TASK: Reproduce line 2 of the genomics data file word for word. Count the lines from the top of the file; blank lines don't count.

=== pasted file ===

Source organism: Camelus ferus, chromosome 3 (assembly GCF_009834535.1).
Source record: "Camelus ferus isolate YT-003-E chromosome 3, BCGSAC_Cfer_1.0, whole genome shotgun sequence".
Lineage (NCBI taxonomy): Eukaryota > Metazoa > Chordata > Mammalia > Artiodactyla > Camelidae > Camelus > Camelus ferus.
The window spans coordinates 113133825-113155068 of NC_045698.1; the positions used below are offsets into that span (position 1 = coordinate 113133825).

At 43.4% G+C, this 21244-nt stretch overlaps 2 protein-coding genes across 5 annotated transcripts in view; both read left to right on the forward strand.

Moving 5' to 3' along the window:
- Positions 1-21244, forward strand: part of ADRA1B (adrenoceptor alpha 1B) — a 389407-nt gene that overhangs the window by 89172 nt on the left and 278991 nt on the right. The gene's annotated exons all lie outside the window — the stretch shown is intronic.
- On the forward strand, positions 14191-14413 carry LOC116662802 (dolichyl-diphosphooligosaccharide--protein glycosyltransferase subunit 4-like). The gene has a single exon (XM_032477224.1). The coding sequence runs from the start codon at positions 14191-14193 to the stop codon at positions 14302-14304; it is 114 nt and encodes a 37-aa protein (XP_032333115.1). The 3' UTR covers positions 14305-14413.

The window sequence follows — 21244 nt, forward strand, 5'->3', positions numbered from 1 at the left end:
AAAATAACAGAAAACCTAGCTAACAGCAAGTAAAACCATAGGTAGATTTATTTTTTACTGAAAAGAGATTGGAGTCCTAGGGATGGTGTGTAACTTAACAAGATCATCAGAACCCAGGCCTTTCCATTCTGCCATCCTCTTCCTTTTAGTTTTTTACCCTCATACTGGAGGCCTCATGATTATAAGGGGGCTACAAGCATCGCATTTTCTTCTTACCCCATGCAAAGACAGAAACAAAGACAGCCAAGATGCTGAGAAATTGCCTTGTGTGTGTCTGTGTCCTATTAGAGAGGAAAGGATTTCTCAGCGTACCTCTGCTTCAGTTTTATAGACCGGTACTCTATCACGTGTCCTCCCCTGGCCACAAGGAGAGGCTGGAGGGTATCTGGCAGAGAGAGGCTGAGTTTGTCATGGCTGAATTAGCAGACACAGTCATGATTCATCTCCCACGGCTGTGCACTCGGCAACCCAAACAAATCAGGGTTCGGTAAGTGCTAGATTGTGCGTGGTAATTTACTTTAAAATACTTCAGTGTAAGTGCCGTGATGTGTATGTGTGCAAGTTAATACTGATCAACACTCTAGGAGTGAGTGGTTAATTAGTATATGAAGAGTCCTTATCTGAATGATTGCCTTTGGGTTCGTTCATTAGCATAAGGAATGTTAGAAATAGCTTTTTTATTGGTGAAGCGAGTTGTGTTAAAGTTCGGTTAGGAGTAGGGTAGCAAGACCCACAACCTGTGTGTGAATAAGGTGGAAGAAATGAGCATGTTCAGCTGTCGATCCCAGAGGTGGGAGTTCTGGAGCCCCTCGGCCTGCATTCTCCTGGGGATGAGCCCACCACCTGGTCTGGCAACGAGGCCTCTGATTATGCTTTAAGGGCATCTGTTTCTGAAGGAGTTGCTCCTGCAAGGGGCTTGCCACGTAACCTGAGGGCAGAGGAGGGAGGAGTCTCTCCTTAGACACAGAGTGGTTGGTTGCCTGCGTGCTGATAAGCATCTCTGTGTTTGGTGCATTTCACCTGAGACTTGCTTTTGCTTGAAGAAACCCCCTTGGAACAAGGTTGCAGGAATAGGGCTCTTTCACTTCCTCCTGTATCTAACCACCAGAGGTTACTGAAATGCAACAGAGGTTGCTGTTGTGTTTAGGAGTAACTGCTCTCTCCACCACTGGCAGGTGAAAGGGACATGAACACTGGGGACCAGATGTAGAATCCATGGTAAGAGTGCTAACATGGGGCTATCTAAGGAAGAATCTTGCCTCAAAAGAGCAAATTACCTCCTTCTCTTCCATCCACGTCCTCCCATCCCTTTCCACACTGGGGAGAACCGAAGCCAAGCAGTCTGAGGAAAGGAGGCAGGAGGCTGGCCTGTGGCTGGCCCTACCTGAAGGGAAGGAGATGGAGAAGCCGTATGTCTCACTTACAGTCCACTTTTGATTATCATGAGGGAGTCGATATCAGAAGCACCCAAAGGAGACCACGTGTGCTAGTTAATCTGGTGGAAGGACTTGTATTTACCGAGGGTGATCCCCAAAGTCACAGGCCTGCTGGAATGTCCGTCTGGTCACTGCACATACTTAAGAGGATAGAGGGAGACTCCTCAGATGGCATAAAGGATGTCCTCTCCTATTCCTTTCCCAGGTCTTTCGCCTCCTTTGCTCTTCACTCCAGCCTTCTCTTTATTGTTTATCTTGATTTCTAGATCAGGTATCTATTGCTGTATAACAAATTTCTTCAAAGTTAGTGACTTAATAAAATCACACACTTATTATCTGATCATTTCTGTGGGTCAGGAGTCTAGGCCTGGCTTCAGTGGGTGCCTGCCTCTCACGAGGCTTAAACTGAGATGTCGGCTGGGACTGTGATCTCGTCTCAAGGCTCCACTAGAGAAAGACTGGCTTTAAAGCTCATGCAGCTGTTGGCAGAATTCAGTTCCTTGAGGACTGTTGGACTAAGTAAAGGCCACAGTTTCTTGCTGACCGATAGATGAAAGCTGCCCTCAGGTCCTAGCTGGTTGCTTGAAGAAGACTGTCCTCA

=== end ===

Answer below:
Source record: "Camelus ferus isolate YT-003-E chromosome 3, BCGSAC_Cfer_1.0, whole genome shotgun sequence".